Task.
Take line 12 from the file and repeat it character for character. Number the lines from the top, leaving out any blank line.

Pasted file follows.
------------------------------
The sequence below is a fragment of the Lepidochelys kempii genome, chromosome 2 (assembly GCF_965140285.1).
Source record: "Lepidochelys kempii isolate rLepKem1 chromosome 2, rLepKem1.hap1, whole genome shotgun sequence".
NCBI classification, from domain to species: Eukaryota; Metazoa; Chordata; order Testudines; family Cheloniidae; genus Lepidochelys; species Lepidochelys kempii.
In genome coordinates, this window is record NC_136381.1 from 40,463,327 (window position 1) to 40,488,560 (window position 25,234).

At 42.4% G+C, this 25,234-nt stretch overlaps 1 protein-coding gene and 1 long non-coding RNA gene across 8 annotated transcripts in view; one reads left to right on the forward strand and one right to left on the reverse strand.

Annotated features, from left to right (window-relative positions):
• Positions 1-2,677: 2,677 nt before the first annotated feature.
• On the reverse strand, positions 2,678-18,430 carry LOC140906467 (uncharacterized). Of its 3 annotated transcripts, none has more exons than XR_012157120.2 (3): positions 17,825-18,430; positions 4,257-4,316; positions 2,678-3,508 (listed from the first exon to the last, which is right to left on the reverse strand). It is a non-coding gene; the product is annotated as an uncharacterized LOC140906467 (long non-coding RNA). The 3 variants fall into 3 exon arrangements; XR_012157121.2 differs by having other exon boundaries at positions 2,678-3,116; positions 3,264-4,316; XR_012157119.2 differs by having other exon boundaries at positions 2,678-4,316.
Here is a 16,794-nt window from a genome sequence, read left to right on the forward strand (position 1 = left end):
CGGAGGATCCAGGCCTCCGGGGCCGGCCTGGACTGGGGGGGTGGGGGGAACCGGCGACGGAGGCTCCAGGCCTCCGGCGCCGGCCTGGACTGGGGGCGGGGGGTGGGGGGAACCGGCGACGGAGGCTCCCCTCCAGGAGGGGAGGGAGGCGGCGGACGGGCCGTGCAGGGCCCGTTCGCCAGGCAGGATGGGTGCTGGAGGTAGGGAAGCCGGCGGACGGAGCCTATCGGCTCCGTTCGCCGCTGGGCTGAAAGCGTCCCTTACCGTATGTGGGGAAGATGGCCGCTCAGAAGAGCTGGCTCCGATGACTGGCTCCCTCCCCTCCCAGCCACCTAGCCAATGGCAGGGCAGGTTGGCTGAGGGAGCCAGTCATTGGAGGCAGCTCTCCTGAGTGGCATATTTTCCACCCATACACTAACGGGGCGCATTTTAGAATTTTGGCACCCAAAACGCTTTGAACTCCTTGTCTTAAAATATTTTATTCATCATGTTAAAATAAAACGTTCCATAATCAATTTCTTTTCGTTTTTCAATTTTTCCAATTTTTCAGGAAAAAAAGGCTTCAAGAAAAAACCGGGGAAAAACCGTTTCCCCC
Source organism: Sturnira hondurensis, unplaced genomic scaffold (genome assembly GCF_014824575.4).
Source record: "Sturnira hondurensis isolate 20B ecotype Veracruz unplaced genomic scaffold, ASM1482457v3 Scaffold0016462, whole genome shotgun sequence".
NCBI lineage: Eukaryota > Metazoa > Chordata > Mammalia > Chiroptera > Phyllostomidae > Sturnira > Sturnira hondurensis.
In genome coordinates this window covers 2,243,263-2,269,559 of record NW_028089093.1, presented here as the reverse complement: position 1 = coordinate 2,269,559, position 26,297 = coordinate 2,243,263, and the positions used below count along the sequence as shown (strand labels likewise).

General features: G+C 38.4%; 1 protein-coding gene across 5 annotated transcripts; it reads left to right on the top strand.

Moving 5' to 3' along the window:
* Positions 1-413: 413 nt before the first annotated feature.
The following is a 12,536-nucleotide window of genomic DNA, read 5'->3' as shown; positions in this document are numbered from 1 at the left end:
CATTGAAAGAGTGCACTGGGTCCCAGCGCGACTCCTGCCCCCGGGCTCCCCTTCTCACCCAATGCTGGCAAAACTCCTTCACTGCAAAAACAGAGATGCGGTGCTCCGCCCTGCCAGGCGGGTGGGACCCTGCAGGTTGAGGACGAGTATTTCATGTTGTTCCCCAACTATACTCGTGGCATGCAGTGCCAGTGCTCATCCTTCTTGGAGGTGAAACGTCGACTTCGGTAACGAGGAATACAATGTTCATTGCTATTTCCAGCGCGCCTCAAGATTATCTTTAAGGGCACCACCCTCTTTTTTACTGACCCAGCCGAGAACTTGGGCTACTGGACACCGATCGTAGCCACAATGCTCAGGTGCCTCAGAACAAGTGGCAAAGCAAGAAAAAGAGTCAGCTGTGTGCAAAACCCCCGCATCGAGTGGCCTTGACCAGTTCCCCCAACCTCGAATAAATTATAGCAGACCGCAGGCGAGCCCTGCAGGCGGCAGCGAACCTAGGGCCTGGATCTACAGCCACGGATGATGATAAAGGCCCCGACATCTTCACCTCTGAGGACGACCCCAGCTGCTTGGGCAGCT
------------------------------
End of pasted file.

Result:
Source record: "Sturnira hondurensis isolate 20B ecotype Veracruz unplaced genomic scaffold, ASM1482457v3 Scaffold0016462, whole genome shotgun sequence".